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Address by President Cyril Ramaphosa at the NARYSEC Pass-out Parade, Military Base Dunnottar, Nigel

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Minister of Agriculture, Land Reform and Rural Development, Ms Thoko Didiza,
Ministers and Deputy Ministers,
Chaplain-General of the SANDF, Brigadier Gen Ernest Masweu,
Director-General of Agriculture, Land Reform and Rural Development, Mr Mooketsa Ramasodi,
NARYSEC graduates,
Sanibonani. Dumelang. Goeie môre. Molweni. Kgotsong. Lotjhani. Ndi matsheloni. Nhlekanhi.
Today is a great day. 
It is a great day for our graduates and their families, and for the communities that they come from and that they will be returning to serve.
As we celebrate Nelson Mandela Month, we recallMadiba’s words that:
“It is so easy to break down and destroy. The heroes are those who make peace and build.”
Being of service and playing one’s part in building the South Africa we all want is what the National Rural Youth Services Corps is all about.
When we talk about building we are not just referring to work or to bricks and mortar.
We are also talking about inculcating a culture of duty and civic responsibility.
We are talking about building a better nation, where all South Africans play their part in making our communities better and of a society where no-one is left behind.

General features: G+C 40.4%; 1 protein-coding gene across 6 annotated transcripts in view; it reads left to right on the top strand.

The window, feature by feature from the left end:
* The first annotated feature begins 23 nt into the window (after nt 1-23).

It is you, the young people, who are the builders of our nation. It is you who possess the talents, the energies and the enthusiasm that will take us forward.
Throughout our journey to democracy it was young people at the forefront of progress and change.
That is why our focus as Government is on empowering young people.
Our focus is on providing young people with the skills they need to look for and get work, or to start their own businesses.
We want to see our young people contributing towards building vibrant economies across the country, especially in rural areas.
Our vision is for this to be aligned with the District Development Model and the One Plan for each of the country’s districts.
When we say we must leave no-one behind, we mean that every young person in this country must be given a fair opportunity, regardless of where they live, where they went to school or how little they have.
By this we include the young people of Qunu, Madiba’s birthplace; of Fort Beaufort, the home of Charlotte Maxeke; of Mamelodi, the home of Solomon Mahlangu; of Mankweng, the birthplace of Peter Mokaba; of Groutville, where Inkosi Albert Luthuli lived as a young man; and of every rural community across the country.
Through initiatives like NARYSEC, we are affirming that rural youth have the same potential and energies as young people who live in cities and metros.
At the same time we know that particular challenges exist in rural areas.
Unemployment amongst rural youth is higher. 
There are less factories, industries and businesses in rural areas. As a result there is less economic activity than in metros and urban areas.